By on April 16, 2020

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Honda was one of the first automakers to announce a shutdown of North American vehicle production, with the Detroit Three (and others) quickly following suit after the company’s March 18th proclamation. Initially pegged at an optimistic 6 days, the shutdown saw the automaker’s plants go dark on March 23rd.

Fast-forward a few weeks and the shutdown still has a ways to go, with Mexico now seeing an extension of its idle period. Meanwhile, U.S. employees now can look forward to no pay.

“In addition to the impact of COVID-19 on the marketplace, stay-at-home orders in many cities and states prevent consumers in a number of markets from purchasing new vehicles,” the automaker said in a Wednesday statement. “As a result, Honda must continue to suspend production in order to align product supply with a lack of market demand.”

While Honda’s Mexican vehicle and powertrain plants shut down at the same time as its U.S. and Canadian facilities, the end date wasn’t as far into the future. Honda now says Mexico will remain offline through April 30th. That country’s Honda plants build, among other products, the Honda HR-V and Fit.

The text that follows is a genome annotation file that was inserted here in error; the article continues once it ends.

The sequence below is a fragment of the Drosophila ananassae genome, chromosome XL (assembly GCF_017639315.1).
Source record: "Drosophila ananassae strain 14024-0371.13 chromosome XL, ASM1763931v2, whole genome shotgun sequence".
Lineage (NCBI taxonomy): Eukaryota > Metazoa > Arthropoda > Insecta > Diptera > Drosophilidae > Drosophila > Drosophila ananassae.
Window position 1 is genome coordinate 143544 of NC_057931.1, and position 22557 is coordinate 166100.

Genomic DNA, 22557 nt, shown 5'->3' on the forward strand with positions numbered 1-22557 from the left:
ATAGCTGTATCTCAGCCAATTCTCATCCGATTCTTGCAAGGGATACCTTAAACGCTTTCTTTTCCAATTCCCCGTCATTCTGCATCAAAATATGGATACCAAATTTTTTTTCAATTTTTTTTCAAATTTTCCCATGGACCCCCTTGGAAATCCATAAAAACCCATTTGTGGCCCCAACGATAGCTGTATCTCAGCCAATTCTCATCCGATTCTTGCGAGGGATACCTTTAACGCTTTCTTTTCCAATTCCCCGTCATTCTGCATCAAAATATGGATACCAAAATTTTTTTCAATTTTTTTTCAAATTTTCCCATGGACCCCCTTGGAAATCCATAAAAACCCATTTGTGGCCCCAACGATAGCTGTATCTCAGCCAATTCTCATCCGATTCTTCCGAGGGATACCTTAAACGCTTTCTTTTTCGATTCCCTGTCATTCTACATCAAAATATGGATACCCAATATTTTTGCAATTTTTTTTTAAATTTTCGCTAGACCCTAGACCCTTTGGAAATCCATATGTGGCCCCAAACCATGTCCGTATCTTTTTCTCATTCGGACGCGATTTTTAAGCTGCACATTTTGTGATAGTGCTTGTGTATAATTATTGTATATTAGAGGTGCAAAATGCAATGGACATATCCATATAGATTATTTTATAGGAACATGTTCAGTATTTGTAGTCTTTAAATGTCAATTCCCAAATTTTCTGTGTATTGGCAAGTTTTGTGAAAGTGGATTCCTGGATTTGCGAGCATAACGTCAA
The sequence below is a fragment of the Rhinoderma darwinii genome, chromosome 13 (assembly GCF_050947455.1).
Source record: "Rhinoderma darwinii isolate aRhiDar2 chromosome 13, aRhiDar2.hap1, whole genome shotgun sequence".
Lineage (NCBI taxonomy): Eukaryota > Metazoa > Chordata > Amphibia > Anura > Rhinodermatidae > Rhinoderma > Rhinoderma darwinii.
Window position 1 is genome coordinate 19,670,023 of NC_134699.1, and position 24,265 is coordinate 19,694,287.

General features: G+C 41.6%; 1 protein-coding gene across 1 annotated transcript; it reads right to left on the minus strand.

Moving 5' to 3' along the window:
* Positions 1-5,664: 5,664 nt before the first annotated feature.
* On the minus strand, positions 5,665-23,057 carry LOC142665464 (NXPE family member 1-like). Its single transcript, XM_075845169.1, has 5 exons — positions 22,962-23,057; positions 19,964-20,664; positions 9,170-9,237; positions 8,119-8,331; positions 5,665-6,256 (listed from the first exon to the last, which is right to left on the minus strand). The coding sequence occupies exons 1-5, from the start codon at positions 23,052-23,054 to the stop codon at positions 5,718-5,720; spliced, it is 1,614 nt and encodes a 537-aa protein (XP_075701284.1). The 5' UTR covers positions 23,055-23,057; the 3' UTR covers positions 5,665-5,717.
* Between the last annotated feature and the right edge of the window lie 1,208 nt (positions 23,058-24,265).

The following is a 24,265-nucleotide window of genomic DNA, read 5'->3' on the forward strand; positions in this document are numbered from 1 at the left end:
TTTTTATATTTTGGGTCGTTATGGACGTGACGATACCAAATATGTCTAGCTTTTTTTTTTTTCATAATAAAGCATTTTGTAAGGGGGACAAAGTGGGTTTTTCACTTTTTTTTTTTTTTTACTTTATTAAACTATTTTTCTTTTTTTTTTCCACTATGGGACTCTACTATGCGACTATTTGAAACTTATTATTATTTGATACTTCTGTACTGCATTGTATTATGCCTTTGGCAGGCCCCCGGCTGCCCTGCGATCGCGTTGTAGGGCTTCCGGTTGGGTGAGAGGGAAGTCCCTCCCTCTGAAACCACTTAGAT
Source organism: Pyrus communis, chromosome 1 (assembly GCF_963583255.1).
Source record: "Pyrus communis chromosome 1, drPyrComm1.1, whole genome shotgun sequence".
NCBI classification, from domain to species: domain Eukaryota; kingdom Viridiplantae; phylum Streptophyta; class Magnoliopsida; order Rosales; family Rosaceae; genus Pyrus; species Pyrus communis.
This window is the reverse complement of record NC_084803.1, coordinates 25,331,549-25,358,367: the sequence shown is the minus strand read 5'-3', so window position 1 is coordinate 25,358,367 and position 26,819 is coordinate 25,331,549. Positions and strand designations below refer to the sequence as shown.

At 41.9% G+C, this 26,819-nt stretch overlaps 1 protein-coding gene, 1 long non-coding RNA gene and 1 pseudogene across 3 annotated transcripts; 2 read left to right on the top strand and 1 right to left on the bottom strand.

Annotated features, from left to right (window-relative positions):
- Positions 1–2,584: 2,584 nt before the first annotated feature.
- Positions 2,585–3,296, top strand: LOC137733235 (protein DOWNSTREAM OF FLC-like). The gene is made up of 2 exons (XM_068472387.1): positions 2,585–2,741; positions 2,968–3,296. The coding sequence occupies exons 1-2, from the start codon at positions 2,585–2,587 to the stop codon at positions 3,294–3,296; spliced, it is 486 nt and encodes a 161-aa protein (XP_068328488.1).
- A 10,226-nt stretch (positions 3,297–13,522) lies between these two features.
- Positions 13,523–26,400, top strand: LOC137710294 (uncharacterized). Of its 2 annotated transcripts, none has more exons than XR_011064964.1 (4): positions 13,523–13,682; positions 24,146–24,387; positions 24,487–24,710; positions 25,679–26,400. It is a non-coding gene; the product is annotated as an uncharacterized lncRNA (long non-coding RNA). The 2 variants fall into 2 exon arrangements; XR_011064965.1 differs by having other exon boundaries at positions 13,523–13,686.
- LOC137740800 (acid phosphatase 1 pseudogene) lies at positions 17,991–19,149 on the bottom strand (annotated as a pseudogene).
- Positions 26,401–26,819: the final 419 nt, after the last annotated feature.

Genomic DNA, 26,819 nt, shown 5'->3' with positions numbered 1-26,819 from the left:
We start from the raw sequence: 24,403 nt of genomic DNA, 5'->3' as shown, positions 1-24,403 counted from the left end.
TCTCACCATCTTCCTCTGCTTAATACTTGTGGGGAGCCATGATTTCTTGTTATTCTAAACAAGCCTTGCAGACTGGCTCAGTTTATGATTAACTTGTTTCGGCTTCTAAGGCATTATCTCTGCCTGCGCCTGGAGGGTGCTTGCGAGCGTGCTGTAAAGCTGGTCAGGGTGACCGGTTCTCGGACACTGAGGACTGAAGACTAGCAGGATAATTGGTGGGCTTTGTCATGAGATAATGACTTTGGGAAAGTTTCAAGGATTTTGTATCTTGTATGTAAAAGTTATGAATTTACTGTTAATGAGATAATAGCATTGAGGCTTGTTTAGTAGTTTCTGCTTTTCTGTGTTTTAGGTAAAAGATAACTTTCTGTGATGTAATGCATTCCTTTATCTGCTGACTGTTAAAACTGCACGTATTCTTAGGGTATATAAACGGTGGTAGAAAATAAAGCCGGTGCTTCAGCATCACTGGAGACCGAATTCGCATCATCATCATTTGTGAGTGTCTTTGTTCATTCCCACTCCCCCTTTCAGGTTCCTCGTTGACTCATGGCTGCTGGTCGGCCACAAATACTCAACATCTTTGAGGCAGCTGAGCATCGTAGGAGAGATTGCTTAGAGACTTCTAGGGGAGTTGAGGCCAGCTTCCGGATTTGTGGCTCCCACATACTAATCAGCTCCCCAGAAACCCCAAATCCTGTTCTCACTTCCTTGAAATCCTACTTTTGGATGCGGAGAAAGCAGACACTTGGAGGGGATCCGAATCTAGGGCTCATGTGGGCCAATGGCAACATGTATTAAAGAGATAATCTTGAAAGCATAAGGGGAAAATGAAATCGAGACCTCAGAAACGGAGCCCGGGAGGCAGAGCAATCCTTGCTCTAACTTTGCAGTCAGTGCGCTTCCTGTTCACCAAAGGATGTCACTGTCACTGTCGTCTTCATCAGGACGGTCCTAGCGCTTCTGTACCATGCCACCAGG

Elsewhere, U.S. and Canadian plants are still idle through May 1st, though the automaker now says white collar employees will join hourly workers in the digital unemployment insurance line.

“The majority of our salaried and support associates at Honda operations in the U.S. will be furloughed for a two-week period,” the automaker said.

[Image: Chris Tonn/TTAC]

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13 Comments on “Shutdown Extension for Mexican Plants, Furlough for Honda Employees...”

  • avatar

    Economic suicide is not painless.

  • avatar

    The corporate/white collar layoffs over the next 12 months are going to be big.

    I think, if possible, a lot of big companies want to avoid the bad press of layoffs during the lockdown/wave period but a lot of axes are going to fall once they see how bad numbers look in June and at year end.